Are snowy winters in the UK becoming a thing of the past?

After Met Office analysis, climate change in the UK could start to affect the cold weather we experience in the winter months.

The average coldest day across the past three decades in the UK has been -4.3 Celsius, but if emissions keep rising, the coldest day in the UK would stay above 0 Celsius for the majority of the country. Dr Lizzie Kendon, a Met Office scientist who worked on climate projections, told Panorama “We’re saying by the end of the century much of the lying snow will have disappeared entirely except over the highest ground,”. Meaning that by 2060, only high ground and Northern Scotland are likely to experience such cold days.

At the moment, many areas of the UK still experience snowfall, and wintry showers are forecast during the winter.

Children are used to building snowmen and sledging down the hill, sometimes even getting time off of school when the snow hits. Those at work struggle to travel if the snow is too heavy or the roads are frozen with ice, but many find the idea of snow magical, and dream of having a ‘White Christmas.’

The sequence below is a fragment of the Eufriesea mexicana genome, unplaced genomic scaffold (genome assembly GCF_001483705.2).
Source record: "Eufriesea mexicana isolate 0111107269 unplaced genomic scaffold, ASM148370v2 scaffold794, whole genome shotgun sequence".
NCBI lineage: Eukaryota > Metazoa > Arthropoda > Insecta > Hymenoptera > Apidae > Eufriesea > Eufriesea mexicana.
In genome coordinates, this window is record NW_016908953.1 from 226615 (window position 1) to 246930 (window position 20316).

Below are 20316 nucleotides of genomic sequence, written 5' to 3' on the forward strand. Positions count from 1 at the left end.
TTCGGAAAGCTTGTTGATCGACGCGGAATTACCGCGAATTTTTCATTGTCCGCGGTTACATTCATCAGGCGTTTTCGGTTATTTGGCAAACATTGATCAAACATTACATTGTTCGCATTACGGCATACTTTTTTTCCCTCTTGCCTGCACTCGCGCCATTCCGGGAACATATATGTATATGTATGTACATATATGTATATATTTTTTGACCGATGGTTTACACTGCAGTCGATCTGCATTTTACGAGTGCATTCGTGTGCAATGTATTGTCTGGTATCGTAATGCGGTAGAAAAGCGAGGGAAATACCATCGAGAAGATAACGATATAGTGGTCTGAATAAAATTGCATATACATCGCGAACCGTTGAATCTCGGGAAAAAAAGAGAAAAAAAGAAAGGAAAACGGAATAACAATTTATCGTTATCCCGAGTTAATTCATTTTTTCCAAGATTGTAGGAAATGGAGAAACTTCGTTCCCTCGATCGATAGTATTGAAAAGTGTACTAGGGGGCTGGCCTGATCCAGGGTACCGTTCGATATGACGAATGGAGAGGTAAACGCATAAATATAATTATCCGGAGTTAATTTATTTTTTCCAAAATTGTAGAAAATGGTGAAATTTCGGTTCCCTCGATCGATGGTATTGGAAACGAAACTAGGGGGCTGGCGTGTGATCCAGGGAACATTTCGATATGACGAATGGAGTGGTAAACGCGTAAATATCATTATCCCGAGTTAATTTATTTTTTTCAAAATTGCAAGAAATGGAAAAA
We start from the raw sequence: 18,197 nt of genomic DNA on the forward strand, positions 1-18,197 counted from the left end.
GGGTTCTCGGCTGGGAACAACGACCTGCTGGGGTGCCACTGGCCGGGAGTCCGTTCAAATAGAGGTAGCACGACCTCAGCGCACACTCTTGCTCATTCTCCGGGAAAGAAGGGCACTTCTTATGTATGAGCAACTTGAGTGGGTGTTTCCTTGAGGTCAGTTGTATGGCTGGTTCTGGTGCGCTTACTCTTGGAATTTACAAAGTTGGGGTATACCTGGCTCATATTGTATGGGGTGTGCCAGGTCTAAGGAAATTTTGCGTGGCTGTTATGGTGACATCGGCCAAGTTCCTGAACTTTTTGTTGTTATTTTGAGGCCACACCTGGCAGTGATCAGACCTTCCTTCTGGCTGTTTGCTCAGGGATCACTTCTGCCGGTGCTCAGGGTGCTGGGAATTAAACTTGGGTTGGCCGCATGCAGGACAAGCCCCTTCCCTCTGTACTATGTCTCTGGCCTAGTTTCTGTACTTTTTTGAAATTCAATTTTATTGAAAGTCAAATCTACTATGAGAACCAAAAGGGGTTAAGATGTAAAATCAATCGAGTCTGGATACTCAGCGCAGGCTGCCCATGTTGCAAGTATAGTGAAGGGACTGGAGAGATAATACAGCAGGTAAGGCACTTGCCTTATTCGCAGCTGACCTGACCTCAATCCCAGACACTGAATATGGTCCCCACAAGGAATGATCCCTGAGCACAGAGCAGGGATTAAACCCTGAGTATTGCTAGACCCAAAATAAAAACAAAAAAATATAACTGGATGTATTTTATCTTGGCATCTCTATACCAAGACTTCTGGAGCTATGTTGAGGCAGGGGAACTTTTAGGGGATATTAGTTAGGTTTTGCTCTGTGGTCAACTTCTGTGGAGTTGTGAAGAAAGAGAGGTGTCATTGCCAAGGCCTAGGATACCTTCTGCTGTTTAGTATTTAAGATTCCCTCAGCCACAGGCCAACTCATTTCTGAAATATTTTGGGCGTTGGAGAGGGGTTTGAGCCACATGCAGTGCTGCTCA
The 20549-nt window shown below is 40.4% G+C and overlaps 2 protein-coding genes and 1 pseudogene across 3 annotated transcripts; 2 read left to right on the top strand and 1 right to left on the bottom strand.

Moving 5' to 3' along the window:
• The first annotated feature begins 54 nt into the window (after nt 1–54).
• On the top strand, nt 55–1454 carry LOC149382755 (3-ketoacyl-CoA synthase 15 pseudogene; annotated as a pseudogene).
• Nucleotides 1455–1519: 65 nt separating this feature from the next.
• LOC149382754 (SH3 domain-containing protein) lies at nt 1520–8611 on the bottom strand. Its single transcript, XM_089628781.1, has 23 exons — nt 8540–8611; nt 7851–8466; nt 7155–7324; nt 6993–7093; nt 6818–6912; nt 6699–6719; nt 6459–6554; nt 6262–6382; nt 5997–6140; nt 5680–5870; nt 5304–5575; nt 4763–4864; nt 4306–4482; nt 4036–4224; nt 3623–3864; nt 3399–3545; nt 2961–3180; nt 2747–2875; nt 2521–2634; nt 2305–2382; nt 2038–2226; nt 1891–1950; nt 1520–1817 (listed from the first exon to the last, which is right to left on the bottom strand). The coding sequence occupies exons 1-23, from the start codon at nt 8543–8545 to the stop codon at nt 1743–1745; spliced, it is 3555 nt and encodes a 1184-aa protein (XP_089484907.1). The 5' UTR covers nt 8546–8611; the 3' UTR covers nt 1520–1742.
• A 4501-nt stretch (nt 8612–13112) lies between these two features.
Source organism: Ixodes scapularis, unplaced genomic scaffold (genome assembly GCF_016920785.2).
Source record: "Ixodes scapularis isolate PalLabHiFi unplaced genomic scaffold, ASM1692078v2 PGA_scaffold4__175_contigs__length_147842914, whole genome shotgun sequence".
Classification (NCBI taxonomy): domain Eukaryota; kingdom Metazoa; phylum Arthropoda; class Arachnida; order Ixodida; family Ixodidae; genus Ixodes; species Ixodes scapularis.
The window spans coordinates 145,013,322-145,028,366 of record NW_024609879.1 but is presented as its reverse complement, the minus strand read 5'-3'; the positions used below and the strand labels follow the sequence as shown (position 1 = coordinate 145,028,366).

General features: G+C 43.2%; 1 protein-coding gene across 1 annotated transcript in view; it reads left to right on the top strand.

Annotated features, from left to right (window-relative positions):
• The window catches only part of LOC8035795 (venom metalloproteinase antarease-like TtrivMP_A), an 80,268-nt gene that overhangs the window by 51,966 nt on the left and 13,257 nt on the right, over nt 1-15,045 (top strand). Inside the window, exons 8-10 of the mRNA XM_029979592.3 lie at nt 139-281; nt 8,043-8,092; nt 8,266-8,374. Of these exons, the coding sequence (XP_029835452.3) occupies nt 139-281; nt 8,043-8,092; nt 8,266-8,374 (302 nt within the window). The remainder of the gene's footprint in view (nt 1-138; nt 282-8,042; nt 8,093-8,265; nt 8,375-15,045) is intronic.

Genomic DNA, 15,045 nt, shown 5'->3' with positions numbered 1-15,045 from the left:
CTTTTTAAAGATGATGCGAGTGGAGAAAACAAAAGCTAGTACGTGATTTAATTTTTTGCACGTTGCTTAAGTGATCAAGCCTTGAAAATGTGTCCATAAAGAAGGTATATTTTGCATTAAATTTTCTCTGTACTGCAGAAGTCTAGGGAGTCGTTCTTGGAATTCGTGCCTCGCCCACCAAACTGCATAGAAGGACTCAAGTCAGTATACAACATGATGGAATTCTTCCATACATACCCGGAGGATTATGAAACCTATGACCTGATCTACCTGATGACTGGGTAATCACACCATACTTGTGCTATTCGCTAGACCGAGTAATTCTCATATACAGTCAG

With kids in this generation having grown up watching Elf and Frozen, there’s a sense of fun and beauty in it all, something which sadly the future generation may not be able to experience. It’s something which we may have never thought would happen, but with climate change already affecting global temperatures, the idea of a ‘snow day’ is slowly fading.

Because of the temperature rise which is predicted across the decades to come, The Met Office believe we will begin to experience both warmer winters and summers. The biggest increase being in the warmer southern parts of the UK, with extreme weather becoming more intense. However, if the world is able to reduce the amount of emissions being put into the atmosphere, the temperature rises will be much smaller.

Not only are winters expected to become warmer, but there is also a good chance they will be much wetter too. People across the UK are used to a lot of rain, as it’s part of the British culture. But cold and dry days are what most tend to prefer, in order to get out for a wintry walk with the family. To try and stop high emissions causing flooding, the UK’s government have set out plans to try and tackle climate change. The main goal is to “Cut the UK’s greenhouse gas emission by 68% by the end of the decade,“. PM Boris Johnson hopes that other nations will follow suit, as they join a virtual climate pledges summit on December 12th.


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